Hilary Benn – amendment (i) explicitly rejects the UK leaving on no deal, and demands the Government move straight to the final Parliamentary debate under the terms of the EU Withdrawal Act. This is the one which the Government lost a vote on last week, which basically means that Parliament is able to direct Government politically which course of action it should pursue. Whilst this isn’t binding under legislation, and the Government could still theoretically leave under no deal terms, it would be politically challenging to do so.
Backbench Conservative – there are three motions which seek to do similar things (b) (e) and (f) – force the Government to place a time limit on the NI backstop, or to reject the backstop. Even if this passed, the UK Government would have to seek agreement from the EU.
Liberal Democrat – amendment (l) calls on the UK Government to hold a second referendum. This would require primary legislation, and even if passed swiftly, such a referendum could not be held within the next 5 months because of the time needed to organise.
No amendments are passed, but the main Government motion fails as well
In this scenario, all votes fail, and the Commons fails to both pass the Withdrawal Agreement, and direct the Government what to do next. This would be hugely damaging to the Prime Minister. Under the EU Withdrawal Act the Government has 21 days to make a statement to the Commons setting out what it plans to do next, and within seven days of that statement the Government must bring forward a motion for the House to consider. This motion can now be amended following the Government’s defeat next week, and the Commons would be able to express a view on what to do next, though this would not be binding on the Government.
What could happen next?
If the Government motion fails, and all amendments fail, then there are several things that might happen:
My best guess is that if the Government doesn’t pull the vote, then none of the amendments or the main motion will pass. The Government will then be forced to return to Brussels and try and renegotiate, whilst no-confidence motions in the Government or the Prime Minister are unlikely to succeed due to the dire situation the Tory Party would find itself in. What happens next will depend on whether the Prime Minister can remove either the backstop, or insert a time limit on it, in order for the deal to satisfy enough Tory MPs.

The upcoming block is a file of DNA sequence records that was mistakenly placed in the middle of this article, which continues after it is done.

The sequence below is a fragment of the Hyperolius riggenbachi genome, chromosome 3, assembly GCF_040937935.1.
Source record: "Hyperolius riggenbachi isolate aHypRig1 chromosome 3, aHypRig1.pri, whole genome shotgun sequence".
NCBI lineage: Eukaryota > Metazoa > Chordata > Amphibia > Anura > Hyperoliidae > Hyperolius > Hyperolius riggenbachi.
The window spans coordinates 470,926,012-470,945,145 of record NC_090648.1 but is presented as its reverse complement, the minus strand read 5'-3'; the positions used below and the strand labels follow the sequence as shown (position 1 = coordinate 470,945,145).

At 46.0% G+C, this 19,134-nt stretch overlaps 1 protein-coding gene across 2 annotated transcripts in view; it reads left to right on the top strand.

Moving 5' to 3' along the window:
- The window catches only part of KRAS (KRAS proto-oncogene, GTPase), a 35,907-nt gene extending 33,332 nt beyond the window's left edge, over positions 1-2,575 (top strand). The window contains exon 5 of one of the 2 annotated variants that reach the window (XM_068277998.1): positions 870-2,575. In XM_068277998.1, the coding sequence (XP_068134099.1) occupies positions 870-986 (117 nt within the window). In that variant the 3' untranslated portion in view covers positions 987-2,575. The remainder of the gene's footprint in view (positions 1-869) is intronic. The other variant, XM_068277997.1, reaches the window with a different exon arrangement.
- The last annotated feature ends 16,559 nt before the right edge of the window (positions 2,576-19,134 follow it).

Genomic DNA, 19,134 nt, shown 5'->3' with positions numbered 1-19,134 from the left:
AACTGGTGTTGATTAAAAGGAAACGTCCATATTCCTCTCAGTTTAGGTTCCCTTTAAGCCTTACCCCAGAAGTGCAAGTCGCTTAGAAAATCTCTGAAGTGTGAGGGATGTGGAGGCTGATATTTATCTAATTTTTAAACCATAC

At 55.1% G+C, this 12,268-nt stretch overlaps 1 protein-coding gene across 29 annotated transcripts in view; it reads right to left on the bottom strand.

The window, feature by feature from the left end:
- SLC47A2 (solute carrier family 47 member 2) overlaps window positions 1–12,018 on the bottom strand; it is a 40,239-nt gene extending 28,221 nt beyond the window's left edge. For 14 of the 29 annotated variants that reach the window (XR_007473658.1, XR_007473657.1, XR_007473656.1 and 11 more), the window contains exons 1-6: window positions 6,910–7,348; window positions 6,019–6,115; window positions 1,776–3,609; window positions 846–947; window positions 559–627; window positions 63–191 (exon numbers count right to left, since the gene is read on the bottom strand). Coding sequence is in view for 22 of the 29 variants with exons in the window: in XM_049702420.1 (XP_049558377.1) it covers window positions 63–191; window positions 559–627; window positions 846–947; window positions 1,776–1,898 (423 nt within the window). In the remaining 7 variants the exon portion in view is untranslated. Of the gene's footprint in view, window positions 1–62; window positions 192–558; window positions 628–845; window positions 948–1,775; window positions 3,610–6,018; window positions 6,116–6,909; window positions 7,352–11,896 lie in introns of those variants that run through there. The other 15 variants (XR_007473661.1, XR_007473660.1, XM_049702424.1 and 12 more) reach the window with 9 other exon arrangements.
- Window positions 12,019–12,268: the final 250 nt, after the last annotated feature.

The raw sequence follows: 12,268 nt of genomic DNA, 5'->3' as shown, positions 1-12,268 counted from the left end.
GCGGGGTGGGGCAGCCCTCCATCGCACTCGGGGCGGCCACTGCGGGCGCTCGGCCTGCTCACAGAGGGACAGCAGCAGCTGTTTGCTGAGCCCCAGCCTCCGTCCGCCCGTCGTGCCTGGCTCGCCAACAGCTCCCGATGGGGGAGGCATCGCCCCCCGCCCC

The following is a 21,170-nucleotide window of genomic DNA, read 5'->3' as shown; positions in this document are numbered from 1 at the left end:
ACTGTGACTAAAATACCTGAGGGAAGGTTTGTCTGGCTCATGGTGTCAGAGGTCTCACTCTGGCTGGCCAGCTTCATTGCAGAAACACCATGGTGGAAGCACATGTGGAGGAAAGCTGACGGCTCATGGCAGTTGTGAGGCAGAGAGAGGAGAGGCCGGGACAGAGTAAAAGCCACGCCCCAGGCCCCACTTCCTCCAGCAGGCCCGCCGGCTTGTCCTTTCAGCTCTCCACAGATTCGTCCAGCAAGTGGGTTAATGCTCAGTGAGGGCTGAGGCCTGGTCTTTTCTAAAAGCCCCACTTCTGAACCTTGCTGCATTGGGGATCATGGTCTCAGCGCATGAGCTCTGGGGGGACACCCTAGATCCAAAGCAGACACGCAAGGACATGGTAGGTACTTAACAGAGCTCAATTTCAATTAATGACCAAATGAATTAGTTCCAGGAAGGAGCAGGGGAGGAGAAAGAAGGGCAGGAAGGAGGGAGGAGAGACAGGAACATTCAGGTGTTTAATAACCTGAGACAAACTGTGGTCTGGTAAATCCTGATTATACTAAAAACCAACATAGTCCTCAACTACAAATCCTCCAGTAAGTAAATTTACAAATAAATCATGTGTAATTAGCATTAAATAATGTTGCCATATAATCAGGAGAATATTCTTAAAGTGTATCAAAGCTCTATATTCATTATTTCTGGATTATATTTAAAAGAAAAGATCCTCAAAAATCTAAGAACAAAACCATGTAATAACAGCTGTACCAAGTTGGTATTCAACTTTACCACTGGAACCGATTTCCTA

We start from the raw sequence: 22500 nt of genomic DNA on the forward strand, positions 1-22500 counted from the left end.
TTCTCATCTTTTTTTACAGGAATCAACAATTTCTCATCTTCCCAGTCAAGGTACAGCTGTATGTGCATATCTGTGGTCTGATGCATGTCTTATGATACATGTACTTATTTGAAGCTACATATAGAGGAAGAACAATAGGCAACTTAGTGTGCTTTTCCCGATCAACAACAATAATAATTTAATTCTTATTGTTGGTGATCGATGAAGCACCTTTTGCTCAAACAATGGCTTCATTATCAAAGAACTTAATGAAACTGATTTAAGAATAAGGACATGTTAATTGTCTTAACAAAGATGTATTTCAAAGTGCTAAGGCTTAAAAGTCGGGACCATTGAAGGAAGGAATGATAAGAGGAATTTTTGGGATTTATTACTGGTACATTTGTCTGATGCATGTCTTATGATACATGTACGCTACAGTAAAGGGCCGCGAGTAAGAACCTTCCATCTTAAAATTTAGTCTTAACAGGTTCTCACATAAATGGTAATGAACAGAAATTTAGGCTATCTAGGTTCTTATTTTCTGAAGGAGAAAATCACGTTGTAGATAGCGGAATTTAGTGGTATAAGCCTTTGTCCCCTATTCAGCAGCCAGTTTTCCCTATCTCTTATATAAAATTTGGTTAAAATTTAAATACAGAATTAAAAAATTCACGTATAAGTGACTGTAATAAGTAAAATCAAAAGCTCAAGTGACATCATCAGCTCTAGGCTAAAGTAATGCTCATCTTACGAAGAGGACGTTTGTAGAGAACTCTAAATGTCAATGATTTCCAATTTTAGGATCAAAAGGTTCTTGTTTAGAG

List of amendments before the House – Green means likely to be selected by the Speaker for voting, yellow means a reasonable chance of being selected.
Power seems to be seeping away from the ancien regime.
“Life depends on compromise.” So said Theresa May soon after she began her long, dogged, uninspiring defence of her deal.
How despondent her little band of supporters looked. The Chief Whip’s hair seems thinner every time he enters the chamber. Pained sympathy was the dominant expression on their faces.
They admire her unflagging industry and courage, but sense that she is neither eloquent enough nor sufficiently fertile in expedient to win back the supporters who are deserting the Government.
Stuart McDonald, a Scottish Nationalist, remarked that it “feels like the fall of the ancien regime”, and that was indeed how it felt. One had the sensation that power is seeping away from this administration, and that the votes it lost this afternoon just demonstrated something which had already begun.